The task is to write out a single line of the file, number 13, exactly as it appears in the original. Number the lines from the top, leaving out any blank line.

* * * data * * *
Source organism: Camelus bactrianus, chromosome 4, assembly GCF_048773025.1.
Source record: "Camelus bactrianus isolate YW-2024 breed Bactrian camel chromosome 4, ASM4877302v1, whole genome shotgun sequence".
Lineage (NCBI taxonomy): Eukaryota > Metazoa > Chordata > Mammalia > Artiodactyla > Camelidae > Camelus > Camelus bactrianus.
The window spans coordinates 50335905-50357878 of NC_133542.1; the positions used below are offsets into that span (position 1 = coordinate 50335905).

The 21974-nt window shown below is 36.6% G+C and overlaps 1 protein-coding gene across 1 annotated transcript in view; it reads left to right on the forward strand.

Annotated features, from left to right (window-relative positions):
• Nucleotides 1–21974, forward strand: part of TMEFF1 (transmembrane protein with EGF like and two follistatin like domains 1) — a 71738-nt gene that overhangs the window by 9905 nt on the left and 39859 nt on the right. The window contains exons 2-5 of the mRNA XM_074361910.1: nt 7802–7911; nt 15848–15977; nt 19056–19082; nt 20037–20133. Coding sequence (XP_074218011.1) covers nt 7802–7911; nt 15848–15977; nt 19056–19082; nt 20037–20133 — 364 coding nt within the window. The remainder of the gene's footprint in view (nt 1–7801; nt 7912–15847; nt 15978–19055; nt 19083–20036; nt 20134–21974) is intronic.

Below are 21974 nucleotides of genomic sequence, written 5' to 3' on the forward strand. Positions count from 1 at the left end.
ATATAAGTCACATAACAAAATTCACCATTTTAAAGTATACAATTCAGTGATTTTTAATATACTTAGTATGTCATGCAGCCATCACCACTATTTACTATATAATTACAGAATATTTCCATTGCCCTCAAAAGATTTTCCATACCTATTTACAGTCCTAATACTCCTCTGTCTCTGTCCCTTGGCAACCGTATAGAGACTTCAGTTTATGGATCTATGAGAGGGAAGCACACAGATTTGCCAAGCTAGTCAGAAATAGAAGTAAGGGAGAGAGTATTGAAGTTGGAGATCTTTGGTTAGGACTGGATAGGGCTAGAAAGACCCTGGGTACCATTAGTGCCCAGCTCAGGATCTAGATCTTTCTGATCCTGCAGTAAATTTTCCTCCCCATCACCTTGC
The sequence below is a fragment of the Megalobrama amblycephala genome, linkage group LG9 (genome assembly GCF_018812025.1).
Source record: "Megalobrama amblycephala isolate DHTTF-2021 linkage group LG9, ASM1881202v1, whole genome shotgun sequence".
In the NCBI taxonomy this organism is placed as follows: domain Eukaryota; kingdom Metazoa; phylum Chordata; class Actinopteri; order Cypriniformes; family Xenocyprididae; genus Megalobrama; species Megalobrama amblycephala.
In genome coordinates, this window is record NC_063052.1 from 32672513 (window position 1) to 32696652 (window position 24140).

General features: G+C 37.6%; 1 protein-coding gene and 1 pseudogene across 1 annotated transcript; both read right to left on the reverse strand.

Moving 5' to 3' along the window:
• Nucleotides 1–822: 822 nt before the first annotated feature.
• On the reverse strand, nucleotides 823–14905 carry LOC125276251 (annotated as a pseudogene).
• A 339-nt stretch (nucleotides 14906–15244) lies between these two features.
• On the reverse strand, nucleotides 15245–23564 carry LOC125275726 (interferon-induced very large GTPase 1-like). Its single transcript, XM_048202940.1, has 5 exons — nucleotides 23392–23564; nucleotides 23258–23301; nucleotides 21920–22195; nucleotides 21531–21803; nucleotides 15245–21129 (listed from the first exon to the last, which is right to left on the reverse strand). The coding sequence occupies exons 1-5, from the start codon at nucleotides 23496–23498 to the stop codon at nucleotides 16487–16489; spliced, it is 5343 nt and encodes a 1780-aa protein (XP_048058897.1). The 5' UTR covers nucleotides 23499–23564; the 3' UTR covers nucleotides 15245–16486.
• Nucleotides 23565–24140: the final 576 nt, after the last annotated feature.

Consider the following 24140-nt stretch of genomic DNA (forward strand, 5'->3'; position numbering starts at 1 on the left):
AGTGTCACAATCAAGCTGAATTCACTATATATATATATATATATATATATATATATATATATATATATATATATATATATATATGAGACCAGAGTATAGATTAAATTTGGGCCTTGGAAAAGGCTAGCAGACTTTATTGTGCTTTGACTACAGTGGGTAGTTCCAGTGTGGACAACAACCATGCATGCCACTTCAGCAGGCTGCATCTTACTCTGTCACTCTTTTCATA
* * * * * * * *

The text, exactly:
In genome coordinates, this window is record NC_063052.1 from 32672513 (window position 1) to 32696652 (window position 24140).